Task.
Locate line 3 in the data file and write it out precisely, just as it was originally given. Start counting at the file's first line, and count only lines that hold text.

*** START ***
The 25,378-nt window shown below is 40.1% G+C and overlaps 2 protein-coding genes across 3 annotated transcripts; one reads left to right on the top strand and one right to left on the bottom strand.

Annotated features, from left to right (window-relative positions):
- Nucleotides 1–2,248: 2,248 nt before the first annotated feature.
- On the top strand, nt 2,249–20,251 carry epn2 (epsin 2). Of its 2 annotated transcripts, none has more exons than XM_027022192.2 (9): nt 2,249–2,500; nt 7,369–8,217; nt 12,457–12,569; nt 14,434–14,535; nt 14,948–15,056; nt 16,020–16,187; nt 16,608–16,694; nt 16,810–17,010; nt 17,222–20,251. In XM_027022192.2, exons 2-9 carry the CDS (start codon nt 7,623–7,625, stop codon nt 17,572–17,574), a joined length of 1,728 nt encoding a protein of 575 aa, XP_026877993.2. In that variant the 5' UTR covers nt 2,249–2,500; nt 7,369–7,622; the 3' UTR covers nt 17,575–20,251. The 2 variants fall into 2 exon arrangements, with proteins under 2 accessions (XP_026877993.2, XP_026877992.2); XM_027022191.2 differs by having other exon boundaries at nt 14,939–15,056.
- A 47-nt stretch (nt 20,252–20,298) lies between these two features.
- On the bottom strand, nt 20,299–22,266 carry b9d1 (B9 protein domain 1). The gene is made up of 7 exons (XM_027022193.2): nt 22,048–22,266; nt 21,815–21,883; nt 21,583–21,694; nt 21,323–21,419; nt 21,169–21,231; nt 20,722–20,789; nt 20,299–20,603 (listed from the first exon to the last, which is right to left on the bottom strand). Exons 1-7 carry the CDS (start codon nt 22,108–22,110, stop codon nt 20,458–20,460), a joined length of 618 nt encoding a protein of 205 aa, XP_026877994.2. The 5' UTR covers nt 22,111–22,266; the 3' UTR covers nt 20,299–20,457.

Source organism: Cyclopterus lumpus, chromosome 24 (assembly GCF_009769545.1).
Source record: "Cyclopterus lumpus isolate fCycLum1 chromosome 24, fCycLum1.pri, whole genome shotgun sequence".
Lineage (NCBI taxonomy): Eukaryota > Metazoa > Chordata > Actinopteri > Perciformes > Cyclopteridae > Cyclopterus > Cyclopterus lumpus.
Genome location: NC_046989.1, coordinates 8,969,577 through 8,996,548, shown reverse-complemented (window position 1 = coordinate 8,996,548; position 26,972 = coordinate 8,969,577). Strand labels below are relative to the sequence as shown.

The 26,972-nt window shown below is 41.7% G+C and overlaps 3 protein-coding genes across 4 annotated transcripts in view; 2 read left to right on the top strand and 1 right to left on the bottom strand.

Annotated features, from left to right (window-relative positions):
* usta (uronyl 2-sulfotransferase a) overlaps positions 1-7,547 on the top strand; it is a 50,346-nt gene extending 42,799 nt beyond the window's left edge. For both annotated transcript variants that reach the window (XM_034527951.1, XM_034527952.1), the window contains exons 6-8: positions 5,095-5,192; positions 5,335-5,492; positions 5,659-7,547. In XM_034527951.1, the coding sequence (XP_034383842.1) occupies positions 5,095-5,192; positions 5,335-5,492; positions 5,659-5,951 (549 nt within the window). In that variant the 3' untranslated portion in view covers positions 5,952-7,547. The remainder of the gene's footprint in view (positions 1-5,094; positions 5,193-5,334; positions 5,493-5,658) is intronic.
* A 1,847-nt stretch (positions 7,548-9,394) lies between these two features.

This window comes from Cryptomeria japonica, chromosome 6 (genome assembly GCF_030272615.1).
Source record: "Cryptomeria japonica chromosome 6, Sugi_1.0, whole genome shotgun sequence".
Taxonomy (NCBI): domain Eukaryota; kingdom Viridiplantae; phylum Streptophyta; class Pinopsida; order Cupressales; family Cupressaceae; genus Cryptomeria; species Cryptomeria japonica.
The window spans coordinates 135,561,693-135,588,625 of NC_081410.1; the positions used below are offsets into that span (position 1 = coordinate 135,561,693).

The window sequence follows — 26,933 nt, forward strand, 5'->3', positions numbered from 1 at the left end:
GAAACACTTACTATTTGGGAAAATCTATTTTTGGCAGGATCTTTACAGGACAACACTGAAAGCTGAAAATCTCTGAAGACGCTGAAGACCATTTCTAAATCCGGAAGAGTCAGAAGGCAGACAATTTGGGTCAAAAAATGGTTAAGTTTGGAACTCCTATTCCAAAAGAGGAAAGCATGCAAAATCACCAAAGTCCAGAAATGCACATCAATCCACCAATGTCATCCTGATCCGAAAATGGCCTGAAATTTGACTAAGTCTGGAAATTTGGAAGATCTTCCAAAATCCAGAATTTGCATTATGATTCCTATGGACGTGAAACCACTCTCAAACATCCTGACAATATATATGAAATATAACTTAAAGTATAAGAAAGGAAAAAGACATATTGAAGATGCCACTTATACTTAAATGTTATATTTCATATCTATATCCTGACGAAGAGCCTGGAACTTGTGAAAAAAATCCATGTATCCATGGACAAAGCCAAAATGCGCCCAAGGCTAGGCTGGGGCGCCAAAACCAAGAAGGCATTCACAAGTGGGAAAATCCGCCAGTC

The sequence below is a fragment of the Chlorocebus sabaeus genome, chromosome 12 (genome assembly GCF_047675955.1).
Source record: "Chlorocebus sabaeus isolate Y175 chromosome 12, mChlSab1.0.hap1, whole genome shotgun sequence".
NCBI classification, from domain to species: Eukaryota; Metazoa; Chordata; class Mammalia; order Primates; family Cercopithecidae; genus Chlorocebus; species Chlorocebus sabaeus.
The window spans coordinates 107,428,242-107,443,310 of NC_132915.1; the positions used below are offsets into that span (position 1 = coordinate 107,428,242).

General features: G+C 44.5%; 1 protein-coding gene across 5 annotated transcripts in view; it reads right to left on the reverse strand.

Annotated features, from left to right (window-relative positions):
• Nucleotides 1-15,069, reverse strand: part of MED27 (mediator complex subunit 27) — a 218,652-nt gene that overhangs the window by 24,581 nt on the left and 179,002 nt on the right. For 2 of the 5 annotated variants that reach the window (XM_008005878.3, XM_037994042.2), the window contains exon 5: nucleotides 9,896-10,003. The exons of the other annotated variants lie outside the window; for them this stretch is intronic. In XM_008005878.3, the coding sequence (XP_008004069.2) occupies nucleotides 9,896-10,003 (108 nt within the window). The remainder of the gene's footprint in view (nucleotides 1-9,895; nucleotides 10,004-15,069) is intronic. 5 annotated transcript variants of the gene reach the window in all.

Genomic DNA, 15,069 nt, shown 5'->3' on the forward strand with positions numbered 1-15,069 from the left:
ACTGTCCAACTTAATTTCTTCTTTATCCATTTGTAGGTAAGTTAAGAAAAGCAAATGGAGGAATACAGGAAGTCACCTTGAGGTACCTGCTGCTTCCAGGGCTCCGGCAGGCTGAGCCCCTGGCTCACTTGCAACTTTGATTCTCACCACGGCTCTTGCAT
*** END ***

- Nucleotides 1–2,248: 2,248 nt before the first annotated feature.